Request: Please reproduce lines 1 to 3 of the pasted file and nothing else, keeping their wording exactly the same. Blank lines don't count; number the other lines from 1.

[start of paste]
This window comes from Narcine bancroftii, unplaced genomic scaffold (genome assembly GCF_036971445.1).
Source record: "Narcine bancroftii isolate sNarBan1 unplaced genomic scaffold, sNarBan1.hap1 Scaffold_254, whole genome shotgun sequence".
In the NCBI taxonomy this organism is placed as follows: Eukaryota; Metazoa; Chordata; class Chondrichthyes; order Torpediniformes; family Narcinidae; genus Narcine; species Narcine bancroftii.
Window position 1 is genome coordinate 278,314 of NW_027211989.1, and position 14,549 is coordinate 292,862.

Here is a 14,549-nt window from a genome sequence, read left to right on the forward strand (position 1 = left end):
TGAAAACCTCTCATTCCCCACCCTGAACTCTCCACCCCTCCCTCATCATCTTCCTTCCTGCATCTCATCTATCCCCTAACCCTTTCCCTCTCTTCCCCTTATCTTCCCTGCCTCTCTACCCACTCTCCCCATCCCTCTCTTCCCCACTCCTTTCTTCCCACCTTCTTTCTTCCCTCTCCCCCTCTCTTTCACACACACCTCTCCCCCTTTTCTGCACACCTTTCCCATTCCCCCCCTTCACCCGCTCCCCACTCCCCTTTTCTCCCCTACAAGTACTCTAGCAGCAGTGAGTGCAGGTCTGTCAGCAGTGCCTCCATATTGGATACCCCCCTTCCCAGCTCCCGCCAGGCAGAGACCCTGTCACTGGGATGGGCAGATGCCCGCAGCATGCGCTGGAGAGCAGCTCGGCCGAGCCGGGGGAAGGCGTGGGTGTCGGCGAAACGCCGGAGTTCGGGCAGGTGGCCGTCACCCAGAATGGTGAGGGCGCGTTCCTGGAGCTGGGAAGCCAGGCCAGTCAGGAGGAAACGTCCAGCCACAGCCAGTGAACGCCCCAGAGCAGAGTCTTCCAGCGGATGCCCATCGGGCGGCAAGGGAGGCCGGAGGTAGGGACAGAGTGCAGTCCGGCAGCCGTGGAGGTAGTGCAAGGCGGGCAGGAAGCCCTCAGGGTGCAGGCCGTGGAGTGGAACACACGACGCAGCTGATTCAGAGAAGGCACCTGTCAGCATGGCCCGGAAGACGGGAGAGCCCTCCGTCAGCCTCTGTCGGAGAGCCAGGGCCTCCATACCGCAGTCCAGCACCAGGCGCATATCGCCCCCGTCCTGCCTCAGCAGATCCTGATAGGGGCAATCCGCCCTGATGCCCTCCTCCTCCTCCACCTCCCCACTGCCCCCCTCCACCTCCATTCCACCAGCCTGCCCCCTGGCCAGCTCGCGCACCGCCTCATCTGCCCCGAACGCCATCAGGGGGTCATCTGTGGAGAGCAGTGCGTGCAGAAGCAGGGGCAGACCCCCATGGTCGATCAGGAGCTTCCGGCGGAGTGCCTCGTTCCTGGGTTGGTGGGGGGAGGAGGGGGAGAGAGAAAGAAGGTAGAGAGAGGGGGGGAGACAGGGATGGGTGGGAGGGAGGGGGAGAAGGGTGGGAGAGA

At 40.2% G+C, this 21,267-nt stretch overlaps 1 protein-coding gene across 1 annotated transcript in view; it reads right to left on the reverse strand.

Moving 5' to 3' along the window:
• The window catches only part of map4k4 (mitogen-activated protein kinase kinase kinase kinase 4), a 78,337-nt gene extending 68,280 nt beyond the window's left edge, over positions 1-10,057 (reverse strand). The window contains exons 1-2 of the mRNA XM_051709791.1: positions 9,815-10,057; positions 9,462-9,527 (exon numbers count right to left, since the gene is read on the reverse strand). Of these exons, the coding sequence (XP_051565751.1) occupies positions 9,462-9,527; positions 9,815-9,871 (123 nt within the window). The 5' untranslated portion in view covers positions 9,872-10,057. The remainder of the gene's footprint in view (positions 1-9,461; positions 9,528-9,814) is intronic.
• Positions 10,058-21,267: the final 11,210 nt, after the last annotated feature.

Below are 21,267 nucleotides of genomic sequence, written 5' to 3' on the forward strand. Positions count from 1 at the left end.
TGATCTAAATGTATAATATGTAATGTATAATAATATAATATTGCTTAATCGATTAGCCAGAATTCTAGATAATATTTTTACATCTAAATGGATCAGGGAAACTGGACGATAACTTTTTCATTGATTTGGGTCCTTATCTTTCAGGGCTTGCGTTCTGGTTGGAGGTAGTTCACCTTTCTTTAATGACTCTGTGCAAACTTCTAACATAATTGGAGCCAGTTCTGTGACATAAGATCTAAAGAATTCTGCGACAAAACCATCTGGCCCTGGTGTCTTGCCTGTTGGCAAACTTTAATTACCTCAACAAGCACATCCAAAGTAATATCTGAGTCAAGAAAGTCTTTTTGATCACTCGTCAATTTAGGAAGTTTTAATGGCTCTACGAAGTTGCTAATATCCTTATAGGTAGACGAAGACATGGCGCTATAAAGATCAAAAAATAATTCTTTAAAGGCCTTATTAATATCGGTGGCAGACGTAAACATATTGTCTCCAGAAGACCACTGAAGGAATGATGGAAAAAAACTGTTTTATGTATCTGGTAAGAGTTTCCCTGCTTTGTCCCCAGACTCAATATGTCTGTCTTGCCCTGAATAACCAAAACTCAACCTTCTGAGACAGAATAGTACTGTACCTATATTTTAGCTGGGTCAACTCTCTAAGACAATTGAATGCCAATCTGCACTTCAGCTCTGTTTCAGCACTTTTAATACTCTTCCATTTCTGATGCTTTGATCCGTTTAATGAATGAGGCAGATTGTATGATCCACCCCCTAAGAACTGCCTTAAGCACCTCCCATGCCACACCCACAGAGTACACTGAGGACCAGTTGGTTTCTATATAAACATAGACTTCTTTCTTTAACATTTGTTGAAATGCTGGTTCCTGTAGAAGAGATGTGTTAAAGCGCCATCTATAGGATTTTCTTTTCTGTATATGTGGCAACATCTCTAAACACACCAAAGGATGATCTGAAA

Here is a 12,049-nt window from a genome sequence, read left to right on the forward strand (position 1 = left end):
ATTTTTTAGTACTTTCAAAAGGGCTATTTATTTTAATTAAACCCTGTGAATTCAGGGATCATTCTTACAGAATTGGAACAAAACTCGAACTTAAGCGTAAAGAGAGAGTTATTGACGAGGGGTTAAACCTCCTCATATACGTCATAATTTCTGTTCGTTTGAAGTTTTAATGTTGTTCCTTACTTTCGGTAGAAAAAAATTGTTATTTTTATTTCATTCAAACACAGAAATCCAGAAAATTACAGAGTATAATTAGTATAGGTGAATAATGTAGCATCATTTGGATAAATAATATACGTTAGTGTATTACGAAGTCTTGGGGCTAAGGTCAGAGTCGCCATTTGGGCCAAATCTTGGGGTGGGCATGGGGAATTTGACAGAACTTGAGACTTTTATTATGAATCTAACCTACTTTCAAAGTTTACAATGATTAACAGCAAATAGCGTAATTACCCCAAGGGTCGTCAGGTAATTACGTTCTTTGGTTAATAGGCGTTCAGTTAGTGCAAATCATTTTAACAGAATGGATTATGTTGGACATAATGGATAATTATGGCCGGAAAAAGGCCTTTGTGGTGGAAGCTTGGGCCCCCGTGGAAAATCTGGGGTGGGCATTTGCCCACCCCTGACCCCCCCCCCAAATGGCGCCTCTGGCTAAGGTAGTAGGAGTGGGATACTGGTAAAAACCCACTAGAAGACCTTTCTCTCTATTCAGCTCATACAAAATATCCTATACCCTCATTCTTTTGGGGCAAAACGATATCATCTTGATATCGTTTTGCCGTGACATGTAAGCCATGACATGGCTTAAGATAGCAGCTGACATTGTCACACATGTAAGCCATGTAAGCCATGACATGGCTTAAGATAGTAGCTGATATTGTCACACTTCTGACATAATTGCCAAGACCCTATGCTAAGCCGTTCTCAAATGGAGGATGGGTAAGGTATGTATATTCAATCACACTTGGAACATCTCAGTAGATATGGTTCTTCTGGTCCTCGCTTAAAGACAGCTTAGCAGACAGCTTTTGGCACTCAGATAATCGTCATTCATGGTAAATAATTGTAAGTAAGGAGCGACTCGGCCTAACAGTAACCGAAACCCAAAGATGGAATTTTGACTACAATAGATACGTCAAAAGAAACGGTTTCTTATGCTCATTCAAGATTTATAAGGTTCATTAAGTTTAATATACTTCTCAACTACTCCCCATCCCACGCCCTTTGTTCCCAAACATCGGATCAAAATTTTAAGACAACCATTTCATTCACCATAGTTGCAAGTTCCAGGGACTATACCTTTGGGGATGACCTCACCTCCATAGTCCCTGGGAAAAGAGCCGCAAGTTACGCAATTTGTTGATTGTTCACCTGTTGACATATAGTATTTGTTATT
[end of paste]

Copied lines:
This window comes from Narcine bancroftii, unplaced genomic scaffold (genome assembly GCF_036971445.1).
Source record: "Narcine bancroftii isolate sNarBan1 unplaced genomic scaffold, sNarBan1.hap1 Scaffold_254, whole genome shotgun sequence".
In the NCBI taxonomy this organism is placed as follows: Eukaryota; Metazoa; Chordata; class Chondrichthyes; order Torpediniformes; family Narcinidae; genus Narcine; species Narcine bancroftii.